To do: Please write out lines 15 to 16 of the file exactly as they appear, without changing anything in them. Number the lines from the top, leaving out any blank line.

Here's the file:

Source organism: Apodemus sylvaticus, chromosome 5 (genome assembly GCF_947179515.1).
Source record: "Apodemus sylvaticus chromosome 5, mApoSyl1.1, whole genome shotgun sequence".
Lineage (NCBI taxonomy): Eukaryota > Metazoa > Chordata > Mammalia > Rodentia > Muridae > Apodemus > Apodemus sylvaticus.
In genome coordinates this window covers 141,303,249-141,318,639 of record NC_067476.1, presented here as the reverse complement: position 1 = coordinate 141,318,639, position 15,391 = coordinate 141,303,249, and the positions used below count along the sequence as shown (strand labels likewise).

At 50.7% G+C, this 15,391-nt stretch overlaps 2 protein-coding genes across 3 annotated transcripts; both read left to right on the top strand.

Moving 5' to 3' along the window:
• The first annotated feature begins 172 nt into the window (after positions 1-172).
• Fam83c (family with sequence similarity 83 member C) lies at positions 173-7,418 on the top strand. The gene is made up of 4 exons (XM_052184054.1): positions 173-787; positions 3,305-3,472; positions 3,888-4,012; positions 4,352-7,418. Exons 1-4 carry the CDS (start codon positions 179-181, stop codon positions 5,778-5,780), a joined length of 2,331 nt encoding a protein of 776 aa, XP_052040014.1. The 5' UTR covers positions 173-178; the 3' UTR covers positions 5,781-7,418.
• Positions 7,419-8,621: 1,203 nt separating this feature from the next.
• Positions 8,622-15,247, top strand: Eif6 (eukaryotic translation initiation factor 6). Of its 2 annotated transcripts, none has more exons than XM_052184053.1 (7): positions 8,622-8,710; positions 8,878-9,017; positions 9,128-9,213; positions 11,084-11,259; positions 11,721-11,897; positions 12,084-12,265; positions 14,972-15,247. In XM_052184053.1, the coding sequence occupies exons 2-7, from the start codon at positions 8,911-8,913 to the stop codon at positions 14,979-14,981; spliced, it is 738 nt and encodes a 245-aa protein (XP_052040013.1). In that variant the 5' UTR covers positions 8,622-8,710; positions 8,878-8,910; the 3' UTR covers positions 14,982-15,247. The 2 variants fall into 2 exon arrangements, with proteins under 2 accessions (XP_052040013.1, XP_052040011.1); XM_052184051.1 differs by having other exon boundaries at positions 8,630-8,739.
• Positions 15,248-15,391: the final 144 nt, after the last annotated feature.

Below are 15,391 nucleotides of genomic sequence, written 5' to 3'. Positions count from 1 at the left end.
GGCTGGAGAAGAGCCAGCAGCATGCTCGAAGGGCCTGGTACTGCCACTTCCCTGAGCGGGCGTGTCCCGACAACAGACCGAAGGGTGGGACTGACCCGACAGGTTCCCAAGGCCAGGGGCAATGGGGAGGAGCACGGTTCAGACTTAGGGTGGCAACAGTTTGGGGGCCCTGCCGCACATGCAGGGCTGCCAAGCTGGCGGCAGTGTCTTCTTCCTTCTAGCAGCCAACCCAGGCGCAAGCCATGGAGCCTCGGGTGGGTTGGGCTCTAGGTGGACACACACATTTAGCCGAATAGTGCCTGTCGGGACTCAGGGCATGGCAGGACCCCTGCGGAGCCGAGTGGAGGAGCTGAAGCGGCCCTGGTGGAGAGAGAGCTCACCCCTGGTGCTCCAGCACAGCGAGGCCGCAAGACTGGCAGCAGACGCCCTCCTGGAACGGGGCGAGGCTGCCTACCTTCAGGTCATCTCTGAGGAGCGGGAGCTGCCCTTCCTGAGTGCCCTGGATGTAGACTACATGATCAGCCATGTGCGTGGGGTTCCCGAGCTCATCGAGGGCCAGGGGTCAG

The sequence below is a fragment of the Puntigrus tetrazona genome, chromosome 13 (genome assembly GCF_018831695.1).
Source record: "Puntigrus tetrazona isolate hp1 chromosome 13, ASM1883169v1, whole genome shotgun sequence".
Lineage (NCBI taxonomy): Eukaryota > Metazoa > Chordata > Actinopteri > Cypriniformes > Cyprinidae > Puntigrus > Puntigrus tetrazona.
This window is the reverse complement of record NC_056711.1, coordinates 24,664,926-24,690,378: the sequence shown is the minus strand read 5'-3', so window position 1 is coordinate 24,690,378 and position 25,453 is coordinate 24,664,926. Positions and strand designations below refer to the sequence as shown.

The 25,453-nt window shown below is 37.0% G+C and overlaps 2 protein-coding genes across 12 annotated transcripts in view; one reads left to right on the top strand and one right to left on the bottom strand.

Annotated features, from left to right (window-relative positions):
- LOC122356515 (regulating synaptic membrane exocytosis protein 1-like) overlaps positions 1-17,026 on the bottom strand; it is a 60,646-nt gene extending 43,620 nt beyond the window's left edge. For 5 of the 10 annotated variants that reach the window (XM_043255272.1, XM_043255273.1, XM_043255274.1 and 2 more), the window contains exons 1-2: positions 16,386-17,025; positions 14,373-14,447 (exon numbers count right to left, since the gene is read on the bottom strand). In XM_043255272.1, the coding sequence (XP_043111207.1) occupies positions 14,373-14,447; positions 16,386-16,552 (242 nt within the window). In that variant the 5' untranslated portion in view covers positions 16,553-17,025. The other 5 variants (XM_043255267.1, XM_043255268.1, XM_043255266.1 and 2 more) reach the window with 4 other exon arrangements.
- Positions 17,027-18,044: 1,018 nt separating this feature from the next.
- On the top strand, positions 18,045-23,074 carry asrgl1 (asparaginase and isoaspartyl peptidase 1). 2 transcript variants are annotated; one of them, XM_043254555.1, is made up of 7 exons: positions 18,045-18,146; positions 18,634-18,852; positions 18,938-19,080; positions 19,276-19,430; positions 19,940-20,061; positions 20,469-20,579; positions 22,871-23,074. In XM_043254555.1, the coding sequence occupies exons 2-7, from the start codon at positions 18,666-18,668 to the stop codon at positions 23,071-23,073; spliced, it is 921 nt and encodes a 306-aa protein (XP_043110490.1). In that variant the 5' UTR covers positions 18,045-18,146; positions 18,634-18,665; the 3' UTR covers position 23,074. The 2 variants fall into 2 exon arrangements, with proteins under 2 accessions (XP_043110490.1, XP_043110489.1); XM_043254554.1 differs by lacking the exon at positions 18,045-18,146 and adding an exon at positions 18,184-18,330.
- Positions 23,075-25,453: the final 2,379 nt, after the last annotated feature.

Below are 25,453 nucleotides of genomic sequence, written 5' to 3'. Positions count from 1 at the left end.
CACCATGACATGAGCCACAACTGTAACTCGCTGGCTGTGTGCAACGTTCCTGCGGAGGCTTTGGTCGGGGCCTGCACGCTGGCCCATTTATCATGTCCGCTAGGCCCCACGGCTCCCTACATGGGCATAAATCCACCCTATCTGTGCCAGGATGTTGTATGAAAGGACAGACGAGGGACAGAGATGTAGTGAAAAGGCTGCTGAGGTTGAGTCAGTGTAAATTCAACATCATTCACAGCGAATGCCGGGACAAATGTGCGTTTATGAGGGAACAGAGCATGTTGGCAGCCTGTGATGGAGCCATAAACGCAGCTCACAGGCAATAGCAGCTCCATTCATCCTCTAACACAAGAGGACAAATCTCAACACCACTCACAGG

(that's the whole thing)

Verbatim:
Source record: "Puntigrus tetrazona isolate hp1 chromosome 13, ASM1883169v1, whole genome shotgun sequence".
Lineage (NCBI taxonomy): Eukaryota > Metazoa > Chordata > Actinopteri > Cypriniformes > Cyprinidae > Puntigrus > Puntigrus tetrazona.